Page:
Cars.com’s Editorial department is your source for automotive news and reviews. In line with Cars.com’s long-standing ethics policy, editors and reviewers don’t accept gifts or free trips from automakers. The Editorial department is independent of Cars.com’s advertising, sales and sponsored content departments.

Photo of Kelsey Mays
Former Assistant Managing Editor-News Kelsey Mays likes quality, reliability, safety and practicality. But he also likes a fair price. Email Kelsey Mays

Consumer reviews

Rating breakdown (out of 5):
  • Comfort 5.0
  • Interior design 5.0
  • Performance 5.0
  • Value for the money 5.0
  • Exterior styling 5.0
  • Reliability 5.0

Most recent consumer reviews


Excellent car beats the Audi A8 hands down.

Bought 730d xdrive msport September 2020, its a great car and I cant find fault with it, it was involved in an accident in December 2020 and I had the Audi flag ship A8 and that was a complete disappointment.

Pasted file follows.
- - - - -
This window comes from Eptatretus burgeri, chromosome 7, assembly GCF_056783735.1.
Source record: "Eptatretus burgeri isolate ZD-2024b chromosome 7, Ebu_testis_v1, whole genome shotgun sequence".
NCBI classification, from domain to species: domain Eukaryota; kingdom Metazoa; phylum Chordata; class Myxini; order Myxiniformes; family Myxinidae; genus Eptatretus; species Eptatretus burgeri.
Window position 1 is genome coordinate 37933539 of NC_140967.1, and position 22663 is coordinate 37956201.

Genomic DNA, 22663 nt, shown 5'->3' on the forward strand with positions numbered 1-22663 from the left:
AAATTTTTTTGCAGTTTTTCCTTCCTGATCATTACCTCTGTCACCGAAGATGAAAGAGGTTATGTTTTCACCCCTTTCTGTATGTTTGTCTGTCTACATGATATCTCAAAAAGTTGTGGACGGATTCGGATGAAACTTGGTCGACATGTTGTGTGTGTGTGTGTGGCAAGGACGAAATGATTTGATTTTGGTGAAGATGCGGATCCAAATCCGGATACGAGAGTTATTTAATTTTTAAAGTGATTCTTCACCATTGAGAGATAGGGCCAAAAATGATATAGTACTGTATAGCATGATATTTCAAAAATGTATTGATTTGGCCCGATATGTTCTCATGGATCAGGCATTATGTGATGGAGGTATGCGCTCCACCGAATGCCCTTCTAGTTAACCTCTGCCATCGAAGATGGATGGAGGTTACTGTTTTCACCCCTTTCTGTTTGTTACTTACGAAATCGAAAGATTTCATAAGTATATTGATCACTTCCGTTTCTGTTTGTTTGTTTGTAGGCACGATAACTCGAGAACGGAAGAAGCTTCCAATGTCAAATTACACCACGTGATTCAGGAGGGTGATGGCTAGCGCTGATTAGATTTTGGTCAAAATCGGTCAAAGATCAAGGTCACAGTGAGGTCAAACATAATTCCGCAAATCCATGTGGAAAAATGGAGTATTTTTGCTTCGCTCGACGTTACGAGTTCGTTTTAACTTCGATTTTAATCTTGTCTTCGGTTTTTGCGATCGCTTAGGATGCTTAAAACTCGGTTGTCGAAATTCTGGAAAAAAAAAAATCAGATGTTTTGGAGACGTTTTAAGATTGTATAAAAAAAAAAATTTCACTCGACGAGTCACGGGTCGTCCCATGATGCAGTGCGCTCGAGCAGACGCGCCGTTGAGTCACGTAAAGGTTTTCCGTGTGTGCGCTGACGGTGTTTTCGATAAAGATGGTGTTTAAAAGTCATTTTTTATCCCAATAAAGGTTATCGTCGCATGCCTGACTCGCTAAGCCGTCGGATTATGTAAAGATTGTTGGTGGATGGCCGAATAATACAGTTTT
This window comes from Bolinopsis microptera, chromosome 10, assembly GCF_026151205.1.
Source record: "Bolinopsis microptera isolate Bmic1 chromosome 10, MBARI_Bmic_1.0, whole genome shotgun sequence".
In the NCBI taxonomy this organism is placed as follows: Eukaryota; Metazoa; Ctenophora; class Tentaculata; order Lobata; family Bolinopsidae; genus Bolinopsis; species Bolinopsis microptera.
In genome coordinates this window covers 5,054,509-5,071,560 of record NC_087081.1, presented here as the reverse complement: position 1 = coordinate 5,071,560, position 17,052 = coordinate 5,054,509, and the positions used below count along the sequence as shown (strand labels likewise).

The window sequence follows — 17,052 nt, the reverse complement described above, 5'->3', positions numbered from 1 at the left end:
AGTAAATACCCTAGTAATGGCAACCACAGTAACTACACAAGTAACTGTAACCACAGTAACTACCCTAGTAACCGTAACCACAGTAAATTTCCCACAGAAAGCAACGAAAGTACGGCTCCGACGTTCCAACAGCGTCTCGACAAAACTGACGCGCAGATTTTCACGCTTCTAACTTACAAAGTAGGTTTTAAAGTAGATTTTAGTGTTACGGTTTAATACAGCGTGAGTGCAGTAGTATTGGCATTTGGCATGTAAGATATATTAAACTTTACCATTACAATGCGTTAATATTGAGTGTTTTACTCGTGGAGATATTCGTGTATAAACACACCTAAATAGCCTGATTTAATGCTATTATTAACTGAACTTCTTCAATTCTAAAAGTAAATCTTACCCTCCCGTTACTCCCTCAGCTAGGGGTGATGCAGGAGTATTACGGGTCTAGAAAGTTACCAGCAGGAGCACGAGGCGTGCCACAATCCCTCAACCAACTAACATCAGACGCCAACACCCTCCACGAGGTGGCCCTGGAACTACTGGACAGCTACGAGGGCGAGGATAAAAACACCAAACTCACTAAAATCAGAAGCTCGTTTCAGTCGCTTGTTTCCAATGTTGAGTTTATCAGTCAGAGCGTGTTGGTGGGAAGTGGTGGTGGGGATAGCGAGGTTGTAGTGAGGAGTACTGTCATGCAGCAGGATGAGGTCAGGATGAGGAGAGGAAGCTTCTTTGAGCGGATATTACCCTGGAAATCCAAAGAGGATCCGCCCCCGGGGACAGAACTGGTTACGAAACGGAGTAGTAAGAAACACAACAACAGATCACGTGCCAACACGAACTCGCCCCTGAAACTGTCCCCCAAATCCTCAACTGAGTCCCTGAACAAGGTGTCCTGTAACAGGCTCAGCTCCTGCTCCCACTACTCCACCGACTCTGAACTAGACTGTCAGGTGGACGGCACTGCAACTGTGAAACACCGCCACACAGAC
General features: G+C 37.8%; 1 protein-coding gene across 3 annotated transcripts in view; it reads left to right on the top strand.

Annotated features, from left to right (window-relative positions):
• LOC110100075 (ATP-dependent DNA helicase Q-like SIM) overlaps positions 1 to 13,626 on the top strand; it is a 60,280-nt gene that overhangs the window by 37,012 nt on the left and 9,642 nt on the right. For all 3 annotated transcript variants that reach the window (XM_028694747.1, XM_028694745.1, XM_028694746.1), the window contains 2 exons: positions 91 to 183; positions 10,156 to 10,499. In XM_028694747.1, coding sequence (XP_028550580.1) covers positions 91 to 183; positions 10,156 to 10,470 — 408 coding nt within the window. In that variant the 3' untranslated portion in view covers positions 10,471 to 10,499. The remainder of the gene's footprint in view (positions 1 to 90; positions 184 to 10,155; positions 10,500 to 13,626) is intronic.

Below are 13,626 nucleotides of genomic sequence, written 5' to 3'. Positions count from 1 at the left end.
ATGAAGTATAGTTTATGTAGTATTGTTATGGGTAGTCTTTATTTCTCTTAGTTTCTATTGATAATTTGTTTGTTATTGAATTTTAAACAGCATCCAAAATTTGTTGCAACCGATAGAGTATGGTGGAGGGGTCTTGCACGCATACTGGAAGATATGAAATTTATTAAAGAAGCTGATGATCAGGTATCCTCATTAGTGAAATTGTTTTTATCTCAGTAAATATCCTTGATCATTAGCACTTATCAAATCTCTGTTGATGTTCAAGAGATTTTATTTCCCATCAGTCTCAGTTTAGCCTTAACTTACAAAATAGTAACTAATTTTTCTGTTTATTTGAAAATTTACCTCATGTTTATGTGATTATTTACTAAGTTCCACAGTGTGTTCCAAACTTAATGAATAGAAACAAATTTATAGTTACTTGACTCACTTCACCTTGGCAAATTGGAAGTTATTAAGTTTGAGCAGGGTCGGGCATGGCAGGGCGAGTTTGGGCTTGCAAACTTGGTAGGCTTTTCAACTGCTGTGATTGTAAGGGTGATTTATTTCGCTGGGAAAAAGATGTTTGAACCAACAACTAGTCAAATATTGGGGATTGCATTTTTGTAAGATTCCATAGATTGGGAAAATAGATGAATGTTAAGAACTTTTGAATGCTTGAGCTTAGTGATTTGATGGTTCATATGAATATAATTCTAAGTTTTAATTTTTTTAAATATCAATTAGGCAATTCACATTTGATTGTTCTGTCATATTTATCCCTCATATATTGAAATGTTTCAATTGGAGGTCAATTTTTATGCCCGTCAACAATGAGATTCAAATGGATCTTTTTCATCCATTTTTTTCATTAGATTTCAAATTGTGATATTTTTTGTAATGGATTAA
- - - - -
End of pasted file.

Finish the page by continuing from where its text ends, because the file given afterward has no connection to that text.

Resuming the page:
Good full size sedan

This car met all of my needs, it has plenty of legroom in the back and in the Front, my friends and family likes it

See all 2 consumer reviews


New car and Certified Pre-Owned programs by BMW
New car program benefits
48 months/50,000 miles
144 months/unlimited distance
48 months/50,000 miles
36 months/36,000 miles
Roadside assistance
48 months/unlimited distance
Certified Pre-Owned program benefits
Maximum age/mileage
Certified Pre-Owned Elite with less than 15,000 miles; Certified Pre-Owned with less than 60,000 miles
Basic warranty terms
1 year/unlimited miles from expiration of 4-year/50,000-mile new car warranty
Dealer certification required
196-point inspection
Roadside assistance
View all cpo program details

Have questions about warranties or CPO programs?

Compare the competitors

See all 2020 BMW 740 articles